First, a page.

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date: 22 August 2019

Conducting (Fr. direction d'orchestre; Ger. Dirigiren; It. direzione d'orchestra)locked

  • John Spitzer,
  • Neal Zaslaw,
  • Leon Botstein,
  • Charles Barber,
  • José A. Bowen
  •  and Jack Westrup

Extract

(Fr. direction d'orchestre; Ger. Dirigiren; It. direzione d'orchestra)

Modern conducting combines at least three functions: 1) the conductor beats time with his or her hands or with a baton in performance; 2) the conductor makes interpretative decisions about musical works and implements these decisions in rehearsal and performance; 3) the conductor participates in the administration of the musical ensemble. The word conducting acquired its present meaning in the 19th century, as the practice developed in its modern form. Conducting is largely limited to the tradition of Western art music, although other traditions have adopted the practice (e.g. Turkish art music, big band jazz).

The history of musical direction may conveniently be divided into three overlapping phases: the singer-timebeater (15th–16th century); the instrumentalist-leader (17th–18th century); the baton conductor (19th–20th century).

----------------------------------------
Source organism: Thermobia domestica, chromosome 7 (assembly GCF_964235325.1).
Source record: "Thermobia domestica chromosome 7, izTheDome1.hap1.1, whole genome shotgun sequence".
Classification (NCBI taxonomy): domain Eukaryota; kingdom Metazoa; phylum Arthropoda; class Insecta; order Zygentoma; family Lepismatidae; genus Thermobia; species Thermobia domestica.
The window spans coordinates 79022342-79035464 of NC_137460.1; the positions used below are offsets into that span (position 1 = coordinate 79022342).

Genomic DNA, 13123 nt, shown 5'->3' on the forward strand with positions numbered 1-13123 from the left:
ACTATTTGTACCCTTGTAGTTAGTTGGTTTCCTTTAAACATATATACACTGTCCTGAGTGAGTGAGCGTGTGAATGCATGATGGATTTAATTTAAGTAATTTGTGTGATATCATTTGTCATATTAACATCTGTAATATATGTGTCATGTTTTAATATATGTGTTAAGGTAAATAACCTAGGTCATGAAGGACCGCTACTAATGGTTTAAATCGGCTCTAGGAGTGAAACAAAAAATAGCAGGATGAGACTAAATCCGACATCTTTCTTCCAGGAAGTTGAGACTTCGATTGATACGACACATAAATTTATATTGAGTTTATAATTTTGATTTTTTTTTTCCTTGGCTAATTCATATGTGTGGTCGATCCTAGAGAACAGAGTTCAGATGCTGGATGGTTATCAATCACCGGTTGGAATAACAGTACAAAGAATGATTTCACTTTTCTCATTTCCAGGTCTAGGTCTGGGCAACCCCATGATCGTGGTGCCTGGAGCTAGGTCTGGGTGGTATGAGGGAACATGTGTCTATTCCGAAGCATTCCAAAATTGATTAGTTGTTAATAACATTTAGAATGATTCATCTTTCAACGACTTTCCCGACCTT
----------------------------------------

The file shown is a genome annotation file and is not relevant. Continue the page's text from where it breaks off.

John Spitzer, revised by Neal Zaslaw

The rise of polyphonic music and mensural notation made it advantageous to coordinate singers on different parts by means of a visible beat called the tactus. The tactus marked a unit of musical time, usually (but not always) equivalent to a semibreve. A few 15th-century paintings are said to depict singers beating time, but their interpretation is problematic. A hand that seems to be beating time may be giving cheironomic signs; what seems to be a baton may be a pointer for indicating the notes in a choirbook. Writers on music do not mention timebeating until the very end of the 15th century. Adam von Fulda (...

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H. Mendel and A. Reissmann, eds.: Musikalisches Conversations-Lexikon (Berlin, 1870-80, 3/1890-91/R)
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Musical Quarterly
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